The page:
Both zarzuelas are strongly cast throughout. Doubling as Gaztambide’s plotting conductor and Barbieri’s barber Marco Moncloa has star comedic quality and direct, modern appeal. Fernando Latorre sings both roles well, and conjures up a sense of period in his gangling, Italianate posturings which is equally effective in its own way. Sonia de Munck as the Spanish singer Sofía in El estreno cements her reputation as perhaps the most effective lyric soprano and actress around zarzuela today; whilst Dolores Lahuerta’s seamstress in the Barbieri is pure joy. Vocally she’s good, but beyond that she has a natural charm and presence about her which touches the heart. I hope the Teatro de la Zarzuela will be welcoming Lahuerta back soon for more of the same.
The music has been well prepared, with good new editions for both works commissioned from leading musicologists – the reinstatement of a secco recitative in Gloria y peluca from the manuscript proves a particularly strong addition. José Miguel Pérez-Sierra conducts with proper attention to stylistic differences, though orchestral ensemble and execution were some way short of perfection on the opening two nights. By contrast the Coro del Teatro de la Zarzuela once again proves an asset, singing with a power that served to amplify Barbieri’s achievement in every sense. In a work of such slender proportions it’s wonderful to hear a large body of fine singers, rather than the usual two or three gathered together.
Ignacio García and his team have conjured up a handsome mise-en-scene. The onstage orchestra of ducal courtiers in El estreno are arranged like panels in a colourful Russian icon, and the understage barber’s shop for Gloria y peluca, with an Italian opera performance going on above and behind the action, certainly highlights the theatrical point. García also “directs the traffic” with such skill and imagination that I can forgive him the introduction of a superfluous zany called “Maestro Toscán”, a rival maestro to Astucio not to be found in de la Vega’s script. The diminutive Emilio Gavira adds fearsome zest to proceedings, popping up with his repeated screams of “intriga!” all over the place, and cutting through the prevailing gentility of tone like a rusty knife.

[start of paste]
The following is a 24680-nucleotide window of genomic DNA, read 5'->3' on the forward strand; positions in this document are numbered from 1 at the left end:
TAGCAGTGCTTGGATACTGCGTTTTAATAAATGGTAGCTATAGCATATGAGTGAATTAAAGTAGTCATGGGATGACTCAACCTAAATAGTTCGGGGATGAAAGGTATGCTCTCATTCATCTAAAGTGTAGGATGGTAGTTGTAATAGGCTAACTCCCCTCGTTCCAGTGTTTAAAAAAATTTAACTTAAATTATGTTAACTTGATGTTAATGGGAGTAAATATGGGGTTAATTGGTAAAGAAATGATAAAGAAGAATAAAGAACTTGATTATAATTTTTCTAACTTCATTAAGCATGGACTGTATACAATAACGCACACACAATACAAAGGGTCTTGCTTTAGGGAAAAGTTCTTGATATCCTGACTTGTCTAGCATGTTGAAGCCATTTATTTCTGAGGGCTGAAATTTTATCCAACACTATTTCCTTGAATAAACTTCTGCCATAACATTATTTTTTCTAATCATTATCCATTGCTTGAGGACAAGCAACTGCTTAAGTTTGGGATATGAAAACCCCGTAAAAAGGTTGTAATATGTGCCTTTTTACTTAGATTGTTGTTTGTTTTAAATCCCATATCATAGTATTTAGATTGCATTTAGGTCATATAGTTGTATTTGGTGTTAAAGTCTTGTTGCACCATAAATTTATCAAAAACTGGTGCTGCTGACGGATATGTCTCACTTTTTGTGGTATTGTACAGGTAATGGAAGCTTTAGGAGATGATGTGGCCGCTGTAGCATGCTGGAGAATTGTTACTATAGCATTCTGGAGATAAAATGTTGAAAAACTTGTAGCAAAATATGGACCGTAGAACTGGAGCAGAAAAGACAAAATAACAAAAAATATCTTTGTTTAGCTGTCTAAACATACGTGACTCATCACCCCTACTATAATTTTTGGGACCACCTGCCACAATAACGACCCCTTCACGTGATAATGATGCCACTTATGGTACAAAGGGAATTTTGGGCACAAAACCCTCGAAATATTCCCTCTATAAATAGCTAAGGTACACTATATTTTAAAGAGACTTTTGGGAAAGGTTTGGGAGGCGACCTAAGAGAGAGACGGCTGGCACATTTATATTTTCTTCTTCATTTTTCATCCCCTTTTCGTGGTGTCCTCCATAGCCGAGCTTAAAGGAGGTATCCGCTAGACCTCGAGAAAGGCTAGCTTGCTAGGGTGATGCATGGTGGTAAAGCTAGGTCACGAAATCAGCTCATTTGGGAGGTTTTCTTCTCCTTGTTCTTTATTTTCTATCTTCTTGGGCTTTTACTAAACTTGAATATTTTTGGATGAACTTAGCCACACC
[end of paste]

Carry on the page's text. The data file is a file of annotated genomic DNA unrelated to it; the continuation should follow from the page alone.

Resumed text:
I can’t however grant García an indulgence for a stroke of stupidity which threatens to scupper the show. Fusing the Italian conductor Astucio with the Spanish barber Marcelo into one Italian character and having the Barbieri zarzuela taking place in Italy is a directorial tumour which he should have had the courage to cut out as soon as it lodged in his brain. It causes problems which undermine and dilute the drama – why shouldn’t an Italian, living in Italy, be writing Italian opera? and why should a Madrid seamstress be getting so hoity-toity about it? – and it also creates a psychological gap between the sophisticated professional conductor and the musically incompetent amateur barber, which is impossible for the performer to bridge. Don’t audiences have enough intelligence to figure out links between the two pieces for themselves, without this condescending spoon-feeding?
García digs another hole by inserting a five minute chunk of Bellini’s I Capuleti e i Montecchi (referenced in the Gaztambide) in front of Barbieri’s opening Chorus, which in consequence seems to start in the “wrong” key. I don’t think any ironic contrast was intended between the Heavenly Length of the Italian’s long-breathed vocal phrases and the Spaniard’s no-nonsense brevity, but that’s what comes to mind; and the effect is incongruous. Luckily Barbieri’s strong music soon airbrushes such theatrical insensitivity out. As for the desperate textual interpolations explaining quite why Astrucio has changed both name and partner more or less overnight, these seem all the more dotty when both partners are played by one singer (as they were on the first night by the admirable Marisa Martins) and one wonders why nobody had the kindness to send García’s concept to the Swiss Clinic for Hopeless Cases at an early stage.
It’s like watching a bad dream which never quite gels, and where familiar people behave in a disconcertingly alien way. No matter. El estreno de una artista isn’t touched by the concept, and the Barbieri proves robust enough to pull Ignacio García out of his own hole. In bringing another excellent Gaztambide score back into the brilliant light of day, and presenting Barbieri’s little burlesque with an amplitude and skill which reveals it to be artistically as well as historically important, the director and his Teatro de la Zarzuela company deserve our enthusiastic applause. In the last analysis his bit of silliness proves only a minor distraction from a major achievement.
© Christopher Webber 2011